HMS Woolwich (1675)

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HMS Woolwich may have been most decorated 4th rate ship ever in English navy.

HMS Woolwich was a 54-gun fourth rate ship of the line of the Royal Navy, built by Phineas Pett III at Woolwich Dockyard and launched in 1675. She underwent a rebuild in 1702.[1] Woolwich was broken up in 1747.

Service Career

She was built by Phineas Pett III at Woolwich Dockyard and launched in 1675. She was in commissioned April 1677 and first assigned to the Mediterranean Squadron under the command of Captain Sir John Ernie.[1] Woolwich remained in the Mediterranean until January 1681 when she was paid off.[1] She was recommissioned in 1681 under and placed under the command of Captain Anthony Smith.[1] On 11 May 1689 HMS Woolwich took part in the Battle of Bantry Bay commanded by Captain Ralph Sanderson.[1] On 10 July 1690 she was assigned to the Red Squadron taking part in the Battle of Beachy Head, Captain James Gother commanding.[1]

On 19 May 1692 HMS Woolwich was next serving with the Blue Squadron taking part in the Battle of Barfleur, Captain Christopher Myngs commanding.[1] On 27 June 1693 she took part in the Battle of Lagos of Portugal as part of Rear-Admirals George Rookes fleet on protection duties of the Smyrn convoy.[1] In 1694 she was next on cruising duties off the Orkney's Islands, Scotland.[1] In 1696 HMS Woolwich was assigned to Rear-Admiral of the Blue John Benbow's squadron on cruising duties off the coast of France.[1] In 1697 she was serving on the Thames Station stationed at Blackstakes, a roadstead in the river Medway, above Sheerness, in Kent. In 1702 she was put into Woolwich Dockyard for a rebuild.[1]

In 1705, when Thomas Ekines was in command, she was involved in the seizure of a Dutch ship which Ekines claimed was trading with Britains enemies of the War of the Spanish Succession. Although Ekines right to seize the ship was upheld, his further seizure of the bulk of the cargo for his personal gain caused major problems for his ongoing naval career.[2]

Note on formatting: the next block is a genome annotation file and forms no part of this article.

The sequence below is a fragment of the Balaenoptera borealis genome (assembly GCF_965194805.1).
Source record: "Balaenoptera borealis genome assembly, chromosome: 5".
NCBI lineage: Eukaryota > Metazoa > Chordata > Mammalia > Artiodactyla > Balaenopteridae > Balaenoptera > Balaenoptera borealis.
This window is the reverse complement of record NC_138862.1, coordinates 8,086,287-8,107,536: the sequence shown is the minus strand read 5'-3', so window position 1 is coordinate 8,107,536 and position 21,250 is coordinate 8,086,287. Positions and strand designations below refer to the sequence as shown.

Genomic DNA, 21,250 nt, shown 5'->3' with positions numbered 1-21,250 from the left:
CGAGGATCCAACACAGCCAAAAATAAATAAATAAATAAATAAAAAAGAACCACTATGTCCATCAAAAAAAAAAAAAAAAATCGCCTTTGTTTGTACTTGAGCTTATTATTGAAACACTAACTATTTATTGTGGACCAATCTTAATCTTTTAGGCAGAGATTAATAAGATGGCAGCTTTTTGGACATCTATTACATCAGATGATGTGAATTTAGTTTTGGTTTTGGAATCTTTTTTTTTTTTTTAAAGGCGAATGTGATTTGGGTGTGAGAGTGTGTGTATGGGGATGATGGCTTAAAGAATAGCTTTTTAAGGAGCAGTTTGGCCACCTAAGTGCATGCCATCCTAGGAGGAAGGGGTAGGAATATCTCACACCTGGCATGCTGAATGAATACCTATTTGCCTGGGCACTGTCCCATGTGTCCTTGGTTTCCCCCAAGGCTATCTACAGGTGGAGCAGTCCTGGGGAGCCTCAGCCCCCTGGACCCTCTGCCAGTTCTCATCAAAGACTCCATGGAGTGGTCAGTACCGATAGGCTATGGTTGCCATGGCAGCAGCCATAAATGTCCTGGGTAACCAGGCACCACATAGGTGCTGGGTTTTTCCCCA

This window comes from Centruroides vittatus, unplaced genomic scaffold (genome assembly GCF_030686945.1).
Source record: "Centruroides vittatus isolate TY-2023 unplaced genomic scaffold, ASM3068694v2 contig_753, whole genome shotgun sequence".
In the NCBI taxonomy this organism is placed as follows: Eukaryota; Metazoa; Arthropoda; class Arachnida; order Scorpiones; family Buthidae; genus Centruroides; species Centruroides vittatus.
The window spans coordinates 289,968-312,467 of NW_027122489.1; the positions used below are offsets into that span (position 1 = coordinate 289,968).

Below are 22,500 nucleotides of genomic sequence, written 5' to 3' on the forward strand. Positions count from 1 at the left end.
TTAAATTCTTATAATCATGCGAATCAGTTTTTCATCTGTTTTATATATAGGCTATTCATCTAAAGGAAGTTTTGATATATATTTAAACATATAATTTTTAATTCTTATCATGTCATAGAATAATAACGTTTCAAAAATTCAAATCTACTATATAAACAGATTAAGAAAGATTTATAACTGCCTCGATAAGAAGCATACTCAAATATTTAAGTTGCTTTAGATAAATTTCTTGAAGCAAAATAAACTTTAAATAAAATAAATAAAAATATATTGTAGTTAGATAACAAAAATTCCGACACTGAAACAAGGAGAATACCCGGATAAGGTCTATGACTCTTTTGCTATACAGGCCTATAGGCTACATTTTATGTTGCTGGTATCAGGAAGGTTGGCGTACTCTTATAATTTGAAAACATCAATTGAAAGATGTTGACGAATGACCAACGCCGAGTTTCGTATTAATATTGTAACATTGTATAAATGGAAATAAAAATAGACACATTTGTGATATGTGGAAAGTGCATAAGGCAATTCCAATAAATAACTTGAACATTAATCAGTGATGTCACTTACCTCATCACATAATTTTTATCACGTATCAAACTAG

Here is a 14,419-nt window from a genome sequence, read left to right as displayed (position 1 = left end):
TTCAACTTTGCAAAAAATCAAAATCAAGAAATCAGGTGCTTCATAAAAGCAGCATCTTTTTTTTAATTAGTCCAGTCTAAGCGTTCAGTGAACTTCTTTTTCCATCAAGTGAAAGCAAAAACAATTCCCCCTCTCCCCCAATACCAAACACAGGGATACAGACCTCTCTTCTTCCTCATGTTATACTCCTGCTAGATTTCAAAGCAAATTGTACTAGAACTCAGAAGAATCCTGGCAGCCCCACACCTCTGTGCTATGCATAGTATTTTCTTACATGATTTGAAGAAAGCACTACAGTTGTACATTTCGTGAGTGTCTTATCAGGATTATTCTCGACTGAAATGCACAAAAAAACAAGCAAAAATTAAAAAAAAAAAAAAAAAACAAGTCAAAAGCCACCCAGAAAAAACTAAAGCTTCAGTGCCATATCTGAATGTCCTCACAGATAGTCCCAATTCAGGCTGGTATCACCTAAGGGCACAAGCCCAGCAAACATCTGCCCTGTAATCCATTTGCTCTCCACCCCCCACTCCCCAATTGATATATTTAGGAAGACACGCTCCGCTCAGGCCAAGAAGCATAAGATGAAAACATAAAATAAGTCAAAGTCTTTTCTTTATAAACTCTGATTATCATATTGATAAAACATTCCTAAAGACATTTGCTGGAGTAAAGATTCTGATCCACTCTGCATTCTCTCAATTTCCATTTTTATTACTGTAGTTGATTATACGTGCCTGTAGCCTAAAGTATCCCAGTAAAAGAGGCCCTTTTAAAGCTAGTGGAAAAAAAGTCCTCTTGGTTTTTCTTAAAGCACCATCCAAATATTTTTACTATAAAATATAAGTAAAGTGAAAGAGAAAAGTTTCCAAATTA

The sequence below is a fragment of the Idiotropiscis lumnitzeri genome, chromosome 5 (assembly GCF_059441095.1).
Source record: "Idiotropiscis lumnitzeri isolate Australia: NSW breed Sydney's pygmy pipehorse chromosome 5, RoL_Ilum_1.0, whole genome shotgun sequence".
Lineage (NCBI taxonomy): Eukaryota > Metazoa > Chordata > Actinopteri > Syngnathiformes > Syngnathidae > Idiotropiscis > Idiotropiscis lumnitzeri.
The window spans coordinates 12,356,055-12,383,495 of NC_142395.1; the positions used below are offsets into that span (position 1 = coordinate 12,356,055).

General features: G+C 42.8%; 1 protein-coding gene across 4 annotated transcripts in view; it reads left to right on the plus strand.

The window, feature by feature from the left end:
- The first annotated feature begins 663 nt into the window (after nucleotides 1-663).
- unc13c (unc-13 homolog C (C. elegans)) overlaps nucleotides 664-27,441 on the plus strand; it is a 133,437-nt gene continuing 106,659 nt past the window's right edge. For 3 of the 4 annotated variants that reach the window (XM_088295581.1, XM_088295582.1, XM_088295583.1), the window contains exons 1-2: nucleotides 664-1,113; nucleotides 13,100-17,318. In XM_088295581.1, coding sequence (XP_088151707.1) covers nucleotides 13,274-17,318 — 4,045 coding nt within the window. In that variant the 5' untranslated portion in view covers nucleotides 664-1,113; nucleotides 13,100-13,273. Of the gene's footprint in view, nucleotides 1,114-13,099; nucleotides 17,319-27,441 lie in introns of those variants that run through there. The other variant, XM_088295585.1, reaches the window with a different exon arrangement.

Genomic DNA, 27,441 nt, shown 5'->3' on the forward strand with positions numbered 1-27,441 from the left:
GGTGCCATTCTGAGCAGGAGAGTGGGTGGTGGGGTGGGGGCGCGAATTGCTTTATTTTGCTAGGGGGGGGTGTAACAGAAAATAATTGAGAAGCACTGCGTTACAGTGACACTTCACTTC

On 10 June 1736 she was ordered to be taken to pieces at Deptford Dockyard, and rebuilt to the lines of a 50-gun fourth rate according to the 1733 proposals of the 1719 Establishment. She was relaunched on 6 April 1741.[3] Woolwich was broken up in 1747.[4]

Captain of HMS Woolwich

  1. Captain Sir John Ernie, 26 March 1678 – 12 April 1678.[1]
  2. Captain Richard Dickenson, 12 April 1678 – 9 July 1679.[1]
  3. Captain Sir John Wetwang, 21 October 1679 – 20 November 1680.[1]
  4. Captain Anthony Smith, 1681 – 18 April 1682.[1]
  5. Captain William Holden, 18 April 1682 – 14 April 1683.[1]
  6. Captain Thomas Fouler, 14 April 1683 – 29 April 1685.[1]
  7. Captain Anthony Hastings, 12 October 1688 – 1 May 1689.[1]
  8. Captain Ralph Sanderson, 1 May 1689 – July 1689.[1]
  9. Captain James Gother, July 1689 – 30 June 1690.[1]
  10. Captain Richard Kempthorne, 30 June 1690 – May 1692.[1]
  11. Captain Christopher Myngs, May 1692 – June 1693.[1]
  12. Captain Thomas Hamilton, June 1693 – November 1695.[1]
  13. Captain Charles Wager, December 1695 – March 1696.[1]
  14. Captain Robert Stapleton, 11 April 1696 – 6 April 1697.[1]
  15. Captain Thomas Lyell, 6 April 1697 – 31 December 1697.[1]
  16. Captain Thomas Ekines, 1703 – 1707.

References

  1. 1.00 1.01 1.02 1.03 1.04 1.05 1.06 1.07 1.08 1.09 1.10 1.11 1.12 1.13 1.14 1.15 1.16 1.17 1.18 1.19 1.20 1.21 1.22 1.23 1.24 1.25 Winfield, Rif (2009). "Chapter 4 The Fourth Rates – 'Small Ships' (C) Vessels acquired from 2 May 1660". British Warships in the Age of Sail 1603 - 1714: Design, Construction, Careers and Fates. Barnsley: Seaforth Publishing. ISBN 9781848320406.
  2. "1119 August 3 Admiralty Office". Calendar of State Papers 1705-1706 (1119, 3 August 1705): 194. 1705. ISBN 9781843832515.
  3. Lavery, Brian (2003) The Ship of the Line - Volume 1: The development of the battlefleet 1650-1850. Conway Maritime Press. ISBN 0-85177-252-8. p.171.
  4. Lavery. p.171.